Public Engagement has been at the centre of TORCH’s work since our foundation in 2013. We’ve supported projects exploring everything from the Andromeda myth, through queer rural connections, to the history of Oxford Castle.
Talking about our 2019 Victorian Light Night: Diseases of Modern Life project, Professor Sally Shuttleworth said ‘in all my years of teaching and research, I think it was the most enjoyable and rewarding event I’ve done.' The event welcomed 2,500 people to the Radcliffe Observatory Quarter, demonstrating the exciting potential of public engagement.
‘At TORCH we make it possible for research to benefit a wider audience… knowledge and understanding can be exchanged in all sorts of unexpected ways.’ says Professor Wes Williams, TORCH Director.
During the pandemic, we adapted quickly to ensure this knowledge exchange could continue through our online event series, Big Tent! Live Events. Originally intended to take place in a physical big tent, these interdisciplinary, research-fuelled conversations found an international audience, drawing over 45,000 views. We explored theatre and the elusive quality of ‘liveness’ with actor Ben Whishaw and director Katie Mitchell, Professor Homi K. Bhabha spoke on the salient theme of ‘unpreparedness’, and the photography work of Johnny Pitts opened into a conversation on the ‘Afropean’. These conversations were informed by the pandemic, deeply engaging with the new ways of living and thinking that we were all adjusting to, but they also moved beyond it, giving insight into both artistic practices and research, and so providing new ways of looking at the world.
At the core of the Humanities Cultural Programme is the Projects Fund. Supporting 39 projects so far, we aim to nurture sustainable and meaningful collaborations between local creatives and academics, to support the local arts ecosystem, and to explore further connections at regional, national, and international levels. For example, Acting Outside the Box brought together Mandala Theatre company and researchers from the Department of Education to make Though This be Madness, a play about school exclusion, co-created with young people and in partnership with the Oxford Playhouse. After premiering at the North Wall Arts Centre alongside a panel discussion on how to change the narrative of school exclusion, Though This be Madness is now on a national tour.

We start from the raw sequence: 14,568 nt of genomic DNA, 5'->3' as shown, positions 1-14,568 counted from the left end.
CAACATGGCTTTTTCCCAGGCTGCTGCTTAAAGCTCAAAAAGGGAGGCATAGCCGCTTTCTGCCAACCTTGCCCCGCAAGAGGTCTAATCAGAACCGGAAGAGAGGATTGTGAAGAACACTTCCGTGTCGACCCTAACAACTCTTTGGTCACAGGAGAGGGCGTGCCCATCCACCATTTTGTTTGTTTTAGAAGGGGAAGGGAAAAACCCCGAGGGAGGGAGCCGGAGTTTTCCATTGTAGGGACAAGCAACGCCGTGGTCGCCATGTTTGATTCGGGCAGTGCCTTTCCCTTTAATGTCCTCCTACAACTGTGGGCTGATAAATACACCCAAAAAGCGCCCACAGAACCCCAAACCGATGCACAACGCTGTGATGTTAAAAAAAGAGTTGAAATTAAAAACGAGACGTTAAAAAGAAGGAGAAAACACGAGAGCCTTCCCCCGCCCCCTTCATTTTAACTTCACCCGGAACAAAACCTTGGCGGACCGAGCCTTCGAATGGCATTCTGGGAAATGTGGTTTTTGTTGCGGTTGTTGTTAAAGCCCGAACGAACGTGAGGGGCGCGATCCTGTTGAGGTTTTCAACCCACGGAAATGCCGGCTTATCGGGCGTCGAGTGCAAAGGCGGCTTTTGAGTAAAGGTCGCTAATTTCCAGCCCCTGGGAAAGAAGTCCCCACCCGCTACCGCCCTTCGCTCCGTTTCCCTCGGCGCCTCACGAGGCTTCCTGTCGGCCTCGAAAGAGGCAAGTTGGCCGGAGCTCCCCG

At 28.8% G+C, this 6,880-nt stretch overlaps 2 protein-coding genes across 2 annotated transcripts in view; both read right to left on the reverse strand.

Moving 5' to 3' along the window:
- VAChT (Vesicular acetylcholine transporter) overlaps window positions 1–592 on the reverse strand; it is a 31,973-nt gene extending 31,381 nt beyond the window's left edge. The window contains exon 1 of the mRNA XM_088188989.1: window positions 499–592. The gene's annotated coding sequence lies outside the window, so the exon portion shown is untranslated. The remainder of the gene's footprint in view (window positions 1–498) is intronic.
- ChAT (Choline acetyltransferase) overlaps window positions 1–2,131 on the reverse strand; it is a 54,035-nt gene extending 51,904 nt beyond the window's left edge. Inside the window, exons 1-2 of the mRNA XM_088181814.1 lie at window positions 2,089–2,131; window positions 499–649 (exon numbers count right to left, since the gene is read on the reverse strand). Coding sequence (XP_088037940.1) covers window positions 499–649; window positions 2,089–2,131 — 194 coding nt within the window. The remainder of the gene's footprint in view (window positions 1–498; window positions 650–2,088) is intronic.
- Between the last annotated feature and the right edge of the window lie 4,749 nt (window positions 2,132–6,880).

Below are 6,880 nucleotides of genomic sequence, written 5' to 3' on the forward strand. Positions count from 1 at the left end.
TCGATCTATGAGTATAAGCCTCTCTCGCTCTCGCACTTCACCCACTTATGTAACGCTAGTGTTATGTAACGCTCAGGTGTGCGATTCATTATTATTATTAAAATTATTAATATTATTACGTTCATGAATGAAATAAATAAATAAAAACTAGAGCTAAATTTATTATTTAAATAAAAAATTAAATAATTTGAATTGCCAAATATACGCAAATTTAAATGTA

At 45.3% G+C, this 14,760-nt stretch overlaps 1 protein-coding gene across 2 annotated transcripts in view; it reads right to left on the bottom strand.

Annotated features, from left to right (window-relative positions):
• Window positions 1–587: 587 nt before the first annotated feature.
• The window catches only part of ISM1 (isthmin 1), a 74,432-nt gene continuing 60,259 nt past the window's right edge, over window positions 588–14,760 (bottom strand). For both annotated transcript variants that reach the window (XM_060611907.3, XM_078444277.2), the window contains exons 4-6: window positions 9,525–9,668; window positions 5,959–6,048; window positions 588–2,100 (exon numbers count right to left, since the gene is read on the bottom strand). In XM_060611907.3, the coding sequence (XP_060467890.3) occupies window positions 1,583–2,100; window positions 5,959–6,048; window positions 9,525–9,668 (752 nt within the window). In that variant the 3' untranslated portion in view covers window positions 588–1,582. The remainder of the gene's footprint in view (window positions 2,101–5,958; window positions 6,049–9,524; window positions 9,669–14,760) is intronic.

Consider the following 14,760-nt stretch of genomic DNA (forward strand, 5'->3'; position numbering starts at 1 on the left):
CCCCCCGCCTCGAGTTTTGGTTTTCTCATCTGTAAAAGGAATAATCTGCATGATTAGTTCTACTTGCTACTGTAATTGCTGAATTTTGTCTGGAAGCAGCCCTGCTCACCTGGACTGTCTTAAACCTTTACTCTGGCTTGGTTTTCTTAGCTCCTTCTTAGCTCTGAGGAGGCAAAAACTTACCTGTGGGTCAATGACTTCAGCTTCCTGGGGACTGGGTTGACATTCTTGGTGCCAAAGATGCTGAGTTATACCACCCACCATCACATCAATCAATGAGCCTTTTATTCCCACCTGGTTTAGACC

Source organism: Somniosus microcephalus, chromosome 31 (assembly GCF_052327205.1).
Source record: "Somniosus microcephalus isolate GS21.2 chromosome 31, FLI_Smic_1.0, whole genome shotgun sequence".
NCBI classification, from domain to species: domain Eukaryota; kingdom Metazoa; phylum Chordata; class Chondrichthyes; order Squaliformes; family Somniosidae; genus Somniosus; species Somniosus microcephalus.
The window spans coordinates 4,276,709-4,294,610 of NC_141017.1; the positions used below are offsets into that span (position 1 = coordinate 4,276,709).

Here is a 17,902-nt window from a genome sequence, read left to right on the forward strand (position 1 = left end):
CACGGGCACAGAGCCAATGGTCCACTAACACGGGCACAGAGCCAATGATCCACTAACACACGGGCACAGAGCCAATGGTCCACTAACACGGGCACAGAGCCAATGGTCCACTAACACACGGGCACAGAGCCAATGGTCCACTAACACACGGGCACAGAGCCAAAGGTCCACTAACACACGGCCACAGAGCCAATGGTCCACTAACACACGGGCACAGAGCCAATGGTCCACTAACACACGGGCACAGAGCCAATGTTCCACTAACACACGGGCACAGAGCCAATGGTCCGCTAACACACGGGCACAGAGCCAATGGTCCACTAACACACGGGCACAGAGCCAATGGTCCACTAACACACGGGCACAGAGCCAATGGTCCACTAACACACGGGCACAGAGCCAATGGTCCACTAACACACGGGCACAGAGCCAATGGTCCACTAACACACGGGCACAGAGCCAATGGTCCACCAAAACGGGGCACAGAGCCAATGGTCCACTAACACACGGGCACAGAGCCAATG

Looking forward and beyond the UK, we are building on our long history of innovative public engagement work to create ambitious new international ‘Seasons’. Starting with Japan and Dante, these Seasons will tie into themes of current public interest and showcase high quality research in engaging new formats. Our late nights at the Ashmolean Museum will make a return, building vibrant activities around the current exhibitions. Participants will be able to engage with Japan in a literally ‘hands-on’ way by making works to be fired in an Anagama kiln, whilst as part of the Dante season, we’ll screen Luc Petton’s extraordinary Ainsi la Nuit, a ballet for human dancers, birds and other animals.
The Humanities Cultural Programme has allowed us to nurture our collaborations and embed research in the cultural work happening across Oxford, as well as bringing prestigious public figures to Oxford, putting the work of Oxford Humanities researchers on the world stage.
If you would like to support TORCH, including our work in public engagement: